Van der Waals vs Hydrogen Bonds
Van der Waals forces and hydrogen bonds are intermolecular attractions between molecules. Some intermolecular forces are stronger, and some are weak. These bonds determine the behavior of molecules.
Van der Waals Forces
For an intermolecular attraction, there should be a charge separation. There are some symmetrical molecules like H2, Cl2, where there are no charge separations. However, electrons are constantly moving in these molecules. Therefore, there can be instant charge separation within the molecule if the electron moves toward one end of the molecule. The end with the electron will have a negative charge temporarily, whereas the other end will have a positive charge. These temporary dipoles can induce a dipole in the neighboring molecule and thereafter, an interaction between opposing poles can occur. This kind of interaction is known as an induced dipole- induced dipole interaction. Further, there can be interactions between a permanent dipole and an induced dipole or between two permanent dipoles. All these inter molecular interactions are known as Van der Waals forces.
When hydrogen is attached to an electronegative atom like fluorine, oxygen or nitrogen, a polar bonding will result. Because of the electronegativity, the electrons in the bond will be more attracted to the electronegative atom than to the hydrogen atom. Therefore, hydrogen atom will get a positive charge partially, whereas the more electronegative atom will get a negative charge partially. When two molecules having this charge separation are close by, there will be an attraction force between hydrogen and the negatively-charged atom. This attraction is known as hydrogen bonding. Hydrogen bonds are relatively stronger than other dipole interactions, and they determine the molecular behavior. For example, water molecules have intermolecular hydrogen bonding. One water molecule can form four hydrogen bonds with another water molecule. Since oxygen has two lone pairs, it can form two hydrogen bonds with positively charged hydrogen. Then the two water molecules can be known as a dimer. Each water molecule can bond with four other molecules because of the hydrogen bonding capability. This result in a higher boiling point for water, even though a water molecule has a low molecular weight. Therefore, the energy needed to break the hydrogen bonds when they are going to the gaseous phase is high. Further, hydrogen bonds determine the crystal structure of ice. The unique arrangement of ice lattice helps it to float on water, hence protects the aquatic life in the winter period. Other than this, hydrogen bonding plays a vital role in biological systems. The three-dimensional structure of proteins and DNA are solely based on hydrogen bonds. Hydrogen bonds can be destroyed by heating and mechanical forces.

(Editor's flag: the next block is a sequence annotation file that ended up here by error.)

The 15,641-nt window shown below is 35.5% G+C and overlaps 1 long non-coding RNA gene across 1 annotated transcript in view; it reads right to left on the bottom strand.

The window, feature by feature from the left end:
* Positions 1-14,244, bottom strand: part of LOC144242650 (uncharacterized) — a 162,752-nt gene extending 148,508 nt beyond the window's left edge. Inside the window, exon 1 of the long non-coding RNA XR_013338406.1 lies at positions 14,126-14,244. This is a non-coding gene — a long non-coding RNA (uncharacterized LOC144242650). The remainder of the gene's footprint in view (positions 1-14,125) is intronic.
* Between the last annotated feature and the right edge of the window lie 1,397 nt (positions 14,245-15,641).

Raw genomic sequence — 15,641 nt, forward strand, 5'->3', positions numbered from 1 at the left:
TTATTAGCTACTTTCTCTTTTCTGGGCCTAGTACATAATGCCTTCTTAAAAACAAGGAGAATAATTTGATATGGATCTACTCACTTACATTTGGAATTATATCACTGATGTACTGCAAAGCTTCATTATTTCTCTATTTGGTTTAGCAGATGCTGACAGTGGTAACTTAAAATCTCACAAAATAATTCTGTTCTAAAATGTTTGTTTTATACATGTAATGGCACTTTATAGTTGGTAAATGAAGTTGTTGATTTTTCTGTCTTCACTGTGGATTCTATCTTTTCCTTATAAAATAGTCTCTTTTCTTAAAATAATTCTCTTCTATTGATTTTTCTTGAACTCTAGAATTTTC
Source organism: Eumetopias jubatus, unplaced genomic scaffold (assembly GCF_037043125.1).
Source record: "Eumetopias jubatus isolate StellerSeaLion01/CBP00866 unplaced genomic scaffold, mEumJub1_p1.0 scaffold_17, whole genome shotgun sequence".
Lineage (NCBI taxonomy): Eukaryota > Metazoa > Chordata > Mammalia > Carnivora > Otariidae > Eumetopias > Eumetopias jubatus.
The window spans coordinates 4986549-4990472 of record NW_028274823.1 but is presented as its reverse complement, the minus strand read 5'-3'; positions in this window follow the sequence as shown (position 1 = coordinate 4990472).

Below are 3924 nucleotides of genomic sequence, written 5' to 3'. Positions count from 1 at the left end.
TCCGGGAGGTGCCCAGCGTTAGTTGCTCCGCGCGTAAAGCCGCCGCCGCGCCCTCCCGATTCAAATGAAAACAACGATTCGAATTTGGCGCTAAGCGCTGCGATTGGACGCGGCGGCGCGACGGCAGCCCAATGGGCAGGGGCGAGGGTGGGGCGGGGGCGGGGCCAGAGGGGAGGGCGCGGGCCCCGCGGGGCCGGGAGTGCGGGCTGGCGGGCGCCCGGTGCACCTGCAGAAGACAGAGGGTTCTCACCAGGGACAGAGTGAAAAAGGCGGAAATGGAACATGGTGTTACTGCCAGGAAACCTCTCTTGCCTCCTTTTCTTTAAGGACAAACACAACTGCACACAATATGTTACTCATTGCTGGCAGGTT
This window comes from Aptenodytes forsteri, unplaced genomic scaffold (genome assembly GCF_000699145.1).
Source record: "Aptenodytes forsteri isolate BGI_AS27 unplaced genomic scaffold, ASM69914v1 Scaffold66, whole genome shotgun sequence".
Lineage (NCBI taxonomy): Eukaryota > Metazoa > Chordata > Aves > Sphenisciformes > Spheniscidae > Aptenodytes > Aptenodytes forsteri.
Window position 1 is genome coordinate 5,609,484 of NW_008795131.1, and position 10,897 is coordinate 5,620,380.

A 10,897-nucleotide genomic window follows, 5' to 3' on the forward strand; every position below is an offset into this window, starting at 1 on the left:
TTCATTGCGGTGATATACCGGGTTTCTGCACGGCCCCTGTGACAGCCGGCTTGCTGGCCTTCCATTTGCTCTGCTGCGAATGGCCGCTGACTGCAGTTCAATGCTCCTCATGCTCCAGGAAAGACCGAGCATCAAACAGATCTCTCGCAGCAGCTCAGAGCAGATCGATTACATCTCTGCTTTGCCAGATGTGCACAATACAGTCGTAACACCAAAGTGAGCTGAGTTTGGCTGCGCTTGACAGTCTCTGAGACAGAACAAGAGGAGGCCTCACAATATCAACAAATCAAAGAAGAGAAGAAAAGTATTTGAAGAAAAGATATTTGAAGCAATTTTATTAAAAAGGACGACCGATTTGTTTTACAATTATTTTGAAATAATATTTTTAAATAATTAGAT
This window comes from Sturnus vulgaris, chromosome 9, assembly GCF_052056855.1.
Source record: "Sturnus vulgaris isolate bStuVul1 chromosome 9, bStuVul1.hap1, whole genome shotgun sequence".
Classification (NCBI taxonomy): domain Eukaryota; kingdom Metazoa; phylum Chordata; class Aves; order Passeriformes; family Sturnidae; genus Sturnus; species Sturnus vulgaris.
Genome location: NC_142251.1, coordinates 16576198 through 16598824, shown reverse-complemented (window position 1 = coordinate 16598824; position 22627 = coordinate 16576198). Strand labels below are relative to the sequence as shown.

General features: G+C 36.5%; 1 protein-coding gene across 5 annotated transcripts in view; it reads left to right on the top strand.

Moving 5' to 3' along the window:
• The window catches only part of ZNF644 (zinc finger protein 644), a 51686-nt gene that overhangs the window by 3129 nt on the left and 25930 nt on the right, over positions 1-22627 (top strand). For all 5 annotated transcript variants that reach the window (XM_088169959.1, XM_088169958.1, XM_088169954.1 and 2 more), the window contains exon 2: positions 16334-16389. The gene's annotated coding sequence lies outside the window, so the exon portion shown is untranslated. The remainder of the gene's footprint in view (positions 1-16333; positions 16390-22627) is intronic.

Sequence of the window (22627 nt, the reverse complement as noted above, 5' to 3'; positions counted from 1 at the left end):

What is the difference between Van der Waals Forces and Hydrogen Bonds?
• Hydrogen bonds occur between hydrogen, which is connected to an electronegative atom and an electronegative atom of another molecule. This electronegative atom could be a fluorine, oxygen or nitrogen.
• Van der Waals forces can occur between two permanent dipoles, dipole- induced dipole, or two induced dipoles.
• For Van der Waals forces to take place, the molecule should not necessarily have a dipole, but Hydrogen bonding takes place between two permanent dipoles.
• Hydrogen bonds are much stronger than Van der Waals forces.
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